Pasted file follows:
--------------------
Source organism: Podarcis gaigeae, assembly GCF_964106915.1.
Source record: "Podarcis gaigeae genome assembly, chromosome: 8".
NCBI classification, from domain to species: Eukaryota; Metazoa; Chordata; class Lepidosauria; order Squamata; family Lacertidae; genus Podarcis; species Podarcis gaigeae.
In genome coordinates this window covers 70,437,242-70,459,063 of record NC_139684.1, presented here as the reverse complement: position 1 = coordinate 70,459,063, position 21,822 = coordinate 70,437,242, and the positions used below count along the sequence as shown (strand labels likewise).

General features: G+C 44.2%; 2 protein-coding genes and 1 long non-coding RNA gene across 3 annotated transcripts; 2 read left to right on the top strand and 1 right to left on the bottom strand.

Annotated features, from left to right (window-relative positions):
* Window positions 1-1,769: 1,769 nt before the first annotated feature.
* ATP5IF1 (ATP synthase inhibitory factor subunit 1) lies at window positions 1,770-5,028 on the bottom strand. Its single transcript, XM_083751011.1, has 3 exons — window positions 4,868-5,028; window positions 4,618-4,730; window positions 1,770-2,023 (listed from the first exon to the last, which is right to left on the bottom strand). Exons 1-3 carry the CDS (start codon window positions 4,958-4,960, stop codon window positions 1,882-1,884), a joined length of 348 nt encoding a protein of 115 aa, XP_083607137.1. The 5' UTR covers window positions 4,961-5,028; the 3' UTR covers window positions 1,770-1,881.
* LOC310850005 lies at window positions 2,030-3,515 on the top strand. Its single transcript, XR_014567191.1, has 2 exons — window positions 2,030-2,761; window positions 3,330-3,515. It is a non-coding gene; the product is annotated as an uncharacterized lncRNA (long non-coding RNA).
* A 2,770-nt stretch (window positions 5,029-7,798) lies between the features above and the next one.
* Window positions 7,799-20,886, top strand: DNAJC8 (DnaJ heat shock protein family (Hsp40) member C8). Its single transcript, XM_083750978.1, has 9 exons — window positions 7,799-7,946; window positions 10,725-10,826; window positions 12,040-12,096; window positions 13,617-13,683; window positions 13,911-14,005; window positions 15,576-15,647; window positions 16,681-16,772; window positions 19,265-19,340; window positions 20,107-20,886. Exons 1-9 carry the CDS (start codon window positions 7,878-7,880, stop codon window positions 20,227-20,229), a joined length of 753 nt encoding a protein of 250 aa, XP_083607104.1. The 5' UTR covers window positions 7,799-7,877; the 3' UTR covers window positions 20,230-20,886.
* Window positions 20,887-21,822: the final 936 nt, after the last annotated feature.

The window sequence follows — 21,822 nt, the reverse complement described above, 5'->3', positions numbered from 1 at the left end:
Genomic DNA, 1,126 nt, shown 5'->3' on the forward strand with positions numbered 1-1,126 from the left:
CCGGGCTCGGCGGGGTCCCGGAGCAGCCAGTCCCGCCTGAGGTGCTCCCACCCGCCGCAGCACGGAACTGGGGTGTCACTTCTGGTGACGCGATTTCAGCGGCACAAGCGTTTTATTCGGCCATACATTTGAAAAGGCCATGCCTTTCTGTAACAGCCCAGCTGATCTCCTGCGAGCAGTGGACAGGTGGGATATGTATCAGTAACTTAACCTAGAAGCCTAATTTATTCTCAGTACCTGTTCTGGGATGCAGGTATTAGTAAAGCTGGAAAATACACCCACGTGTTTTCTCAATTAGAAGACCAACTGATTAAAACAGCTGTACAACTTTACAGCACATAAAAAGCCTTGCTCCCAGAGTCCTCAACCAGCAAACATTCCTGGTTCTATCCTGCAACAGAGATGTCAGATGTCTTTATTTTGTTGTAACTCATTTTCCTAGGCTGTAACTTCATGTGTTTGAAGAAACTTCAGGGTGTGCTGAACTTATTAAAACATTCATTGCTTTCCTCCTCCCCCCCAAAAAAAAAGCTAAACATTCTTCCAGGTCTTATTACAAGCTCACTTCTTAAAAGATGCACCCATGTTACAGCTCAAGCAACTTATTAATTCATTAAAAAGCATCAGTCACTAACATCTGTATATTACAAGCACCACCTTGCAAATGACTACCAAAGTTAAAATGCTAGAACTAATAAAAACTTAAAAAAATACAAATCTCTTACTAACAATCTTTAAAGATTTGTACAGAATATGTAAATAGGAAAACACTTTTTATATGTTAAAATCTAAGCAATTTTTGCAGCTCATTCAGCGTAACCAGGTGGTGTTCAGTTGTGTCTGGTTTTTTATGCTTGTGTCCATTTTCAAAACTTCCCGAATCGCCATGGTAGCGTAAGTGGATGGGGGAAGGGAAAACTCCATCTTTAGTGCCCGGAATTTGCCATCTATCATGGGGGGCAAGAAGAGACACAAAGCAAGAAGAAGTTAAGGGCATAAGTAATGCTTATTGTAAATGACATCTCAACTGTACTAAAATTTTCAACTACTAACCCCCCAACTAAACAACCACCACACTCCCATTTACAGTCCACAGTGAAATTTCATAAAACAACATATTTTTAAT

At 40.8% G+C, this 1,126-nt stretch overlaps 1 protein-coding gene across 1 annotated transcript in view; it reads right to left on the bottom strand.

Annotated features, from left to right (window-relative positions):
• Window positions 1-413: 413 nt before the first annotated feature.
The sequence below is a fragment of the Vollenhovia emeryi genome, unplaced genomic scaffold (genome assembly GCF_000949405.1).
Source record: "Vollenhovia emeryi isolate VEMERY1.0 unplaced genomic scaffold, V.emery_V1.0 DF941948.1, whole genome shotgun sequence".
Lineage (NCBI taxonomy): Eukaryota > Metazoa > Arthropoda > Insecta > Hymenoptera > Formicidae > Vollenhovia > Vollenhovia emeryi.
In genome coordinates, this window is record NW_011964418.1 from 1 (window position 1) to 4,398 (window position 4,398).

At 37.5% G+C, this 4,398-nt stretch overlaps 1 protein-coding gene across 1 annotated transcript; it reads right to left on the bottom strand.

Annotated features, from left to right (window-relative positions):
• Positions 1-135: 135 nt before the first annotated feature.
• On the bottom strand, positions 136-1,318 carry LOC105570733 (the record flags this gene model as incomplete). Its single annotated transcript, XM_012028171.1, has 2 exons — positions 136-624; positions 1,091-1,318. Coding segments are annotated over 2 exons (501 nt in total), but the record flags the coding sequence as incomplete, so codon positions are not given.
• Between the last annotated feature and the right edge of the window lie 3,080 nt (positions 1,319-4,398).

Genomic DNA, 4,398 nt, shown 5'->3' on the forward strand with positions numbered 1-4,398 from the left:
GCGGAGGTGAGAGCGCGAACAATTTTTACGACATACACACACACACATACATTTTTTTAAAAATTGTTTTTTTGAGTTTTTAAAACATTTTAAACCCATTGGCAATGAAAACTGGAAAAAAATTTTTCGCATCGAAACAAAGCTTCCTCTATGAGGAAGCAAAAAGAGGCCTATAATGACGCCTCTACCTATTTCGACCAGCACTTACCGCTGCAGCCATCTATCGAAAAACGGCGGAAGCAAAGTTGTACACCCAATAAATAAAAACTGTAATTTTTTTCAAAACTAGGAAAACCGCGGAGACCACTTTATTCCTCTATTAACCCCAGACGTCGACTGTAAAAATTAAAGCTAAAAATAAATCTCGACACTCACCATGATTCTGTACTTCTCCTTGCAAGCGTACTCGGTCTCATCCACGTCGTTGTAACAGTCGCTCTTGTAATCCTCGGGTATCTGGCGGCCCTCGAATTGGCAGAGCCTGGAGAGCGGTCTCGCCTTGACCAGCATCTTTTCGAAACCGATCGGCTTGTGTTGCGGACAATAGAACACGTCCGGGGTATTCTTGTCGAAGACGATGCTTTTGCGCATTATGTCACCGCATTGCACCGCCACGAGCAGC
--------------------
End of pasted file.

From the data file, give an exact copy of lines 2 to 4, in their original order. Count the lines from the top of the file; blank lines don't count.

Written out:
Source record: "Podarcis gaigeae genome assembly, chromosome: 8".
NCBI classification, from domain to species: Eukaryota; Metazoa; Chordata; class Lepidosauria; order Squamata; family Lacertidae; genus Podarcis; species Podarcis gaigeae.
In genome coordinates this window covers 70,437,242-70,459,063 of record NC_139684.1, presented here as the reverse complement: position 1 = coordinate 70,459,063, position 21,822 = coordinate 70,437,242, and the positions used below count along the sequence as shown (strand labels likewise).